Believe it or not, I am now six whole weeks into Operation Declutter. It’s still nowhere near finished, but you know what, that’s ok. The Easter holidays interrupted progress for a fortnight, as it was pretty impossible to do any real work on it with a small person running around mid-purge. Still, it’s finally time for back to school, which means I can pull my finger back out and try and head towards the light at the end of the tunnel.
I’m currently in a major decluttering phase and attempting to restore some calm to my home. It’s long overdue, but I’m purging my house of as much unnecessary stuff as possible.
So far I’ve managed to declutter a lot more than I was expecting to, and while it’s not 100% there yet, I feel like I can put together a guide of sorts for anyone wanting to tackle their own clutter mountain. So, without further ado, it’s time to write down what I’ve learned so far in this ultimate guide to decluttering.
Remember, I’m no expert on how to completely purge your home of clutter, but if you’d like to find out more then keep reading!
The ultimate guide to decluttering (sort of)
Mantra number 1: this is not a Spring Clean. Yes, there’ll be some cleaning involved, but the main purpose of decluttering is to actually purge your home of the stuff. Lots of it. What you’ll find if you approach this task with the idea of it being a spring clean, is that you’ll have a nice smelling, tidy-ish-looking home…that’s still cluttered to bits.
Spring cleaning is one thing, decluttering is quite another. For many of us, this will be hard work physically and emotionally. Decluttering means letting go of things you may have grown attached to, or that hold sentimental value. I can tell you from experience that this has been the hardest part of the task so far.
It’s still worth doing though, because there really is a lot of truth in the ‘tidy home, tidy mind’ idea. I already feel a lot more relaxed and comfortable in my house than I have in the last few years. I think this is down to the freeing feeling of finally being rid of ‘the stuff’. Anyway, let’s get started.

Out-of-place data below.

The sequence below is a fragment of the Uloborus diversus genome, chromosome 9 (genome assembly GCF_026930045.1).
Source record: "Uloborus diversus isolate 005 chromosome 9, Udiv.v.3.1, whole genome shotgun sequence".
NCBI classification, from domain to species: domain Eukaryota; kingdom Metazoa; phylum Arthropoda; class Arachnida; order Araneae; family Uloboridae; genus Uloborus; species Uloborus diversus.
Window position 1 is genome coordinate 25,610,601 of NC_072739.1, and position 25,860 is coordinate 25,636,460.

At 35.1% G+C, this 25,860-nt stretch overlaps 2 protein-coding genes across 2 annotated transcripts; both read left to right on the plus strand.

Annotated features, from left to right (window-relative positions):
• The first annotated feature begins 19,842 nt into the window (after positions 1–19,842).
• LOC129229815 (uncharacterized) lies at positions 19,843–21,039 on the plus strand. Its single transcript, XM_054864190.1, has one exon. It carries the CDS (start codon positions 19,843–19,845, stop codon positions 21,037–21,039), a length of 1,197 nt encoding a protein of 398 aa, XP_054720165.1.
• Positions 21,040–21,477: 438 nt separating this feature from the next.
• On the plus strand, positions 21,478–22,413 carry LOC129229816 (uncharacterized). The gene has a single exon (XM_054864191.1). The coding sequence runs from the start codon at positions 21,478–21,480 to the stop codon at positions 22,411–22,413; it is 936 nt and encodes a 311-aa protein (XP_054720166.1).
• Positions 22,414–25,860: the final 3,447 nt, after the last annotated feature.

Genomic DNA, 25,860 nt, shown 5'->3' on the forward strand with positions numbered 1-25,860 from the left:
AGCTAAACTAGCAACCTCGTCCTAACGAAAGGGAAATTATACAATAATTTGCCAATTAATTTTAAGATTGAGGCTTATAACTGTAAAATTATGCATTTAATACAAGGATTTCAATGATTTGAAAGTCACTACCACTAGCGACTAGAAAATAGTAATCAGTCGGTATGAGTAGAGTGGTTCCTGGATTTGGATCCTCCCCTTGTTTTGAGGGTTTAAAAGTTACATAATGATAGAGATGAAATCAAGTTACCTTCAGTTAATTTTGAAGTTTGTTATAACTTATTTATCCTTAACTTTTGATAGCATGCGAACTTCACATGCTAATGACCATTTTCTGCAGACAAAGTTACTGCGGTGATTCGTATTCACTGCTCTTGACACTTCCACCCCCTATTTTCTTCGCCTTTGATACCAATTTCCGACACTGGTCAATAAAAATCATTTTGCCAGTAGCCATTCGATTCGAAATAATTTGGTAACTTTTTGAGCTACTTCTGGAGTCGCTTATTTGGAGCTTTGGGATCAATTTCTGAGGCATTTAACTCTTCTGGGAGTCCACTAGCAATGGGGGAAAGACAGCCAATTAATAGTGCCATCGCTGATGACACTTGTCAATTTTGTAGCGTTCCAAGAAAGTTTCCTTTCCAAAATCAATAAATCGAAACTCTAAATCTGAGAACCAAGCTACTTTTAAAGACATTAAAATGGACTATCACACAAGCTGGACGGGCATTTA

The starting point
On the first day, you’ll want to blast through everything with your bin bags and your charity bags. Resist this urge until you’ve got a friend with you to make a start. Otherwise, you’ll go in, get distracted within minutes and not actually get rid of anything.
The starting point is a friend – someone who isn’t emotionally attached to your belongings in the same way you are. That person can be the voice of reason when you get stuck in the bags of sentimentally charged stuff you’ve stashed for the last few years and not used.
Find someone who can be the starting point for you, and let them help you. This will be hard for you at times, especially watching them bag up things you want to look at. My advice would be to let them do what needs doing while you get on with something different. Out of sight, out of mind.
Other people need your stuff
Remember, when you’re decluttering, you’re not being wasteful. If you allow yourself three piles – donate, bin and keep – always make sure your donate pile is bigger than your keep pile and at least equal to the size of your bin pile.
I really struggled with decluttering my child’s baby clothes, but my friend reminding me that another family would get some use out of them was what really helped me to let go. I kept some things, but most of it went, and once that plaster was ripped off first, everything else became much easier.
Do one room at a time
I can’t stress this enough, because I haven’t stuck to it at all. Things began well for me and I was working on the two attic rooms for almost a solid week.
However, as I moved downstairs, I started to do a bit here and a bit there in other rooms. Before I knew it, there was stuff just everywhere. I cannot tell you how much this made things worse in the short term. So, if you can, just do one room at a time, and be thorough.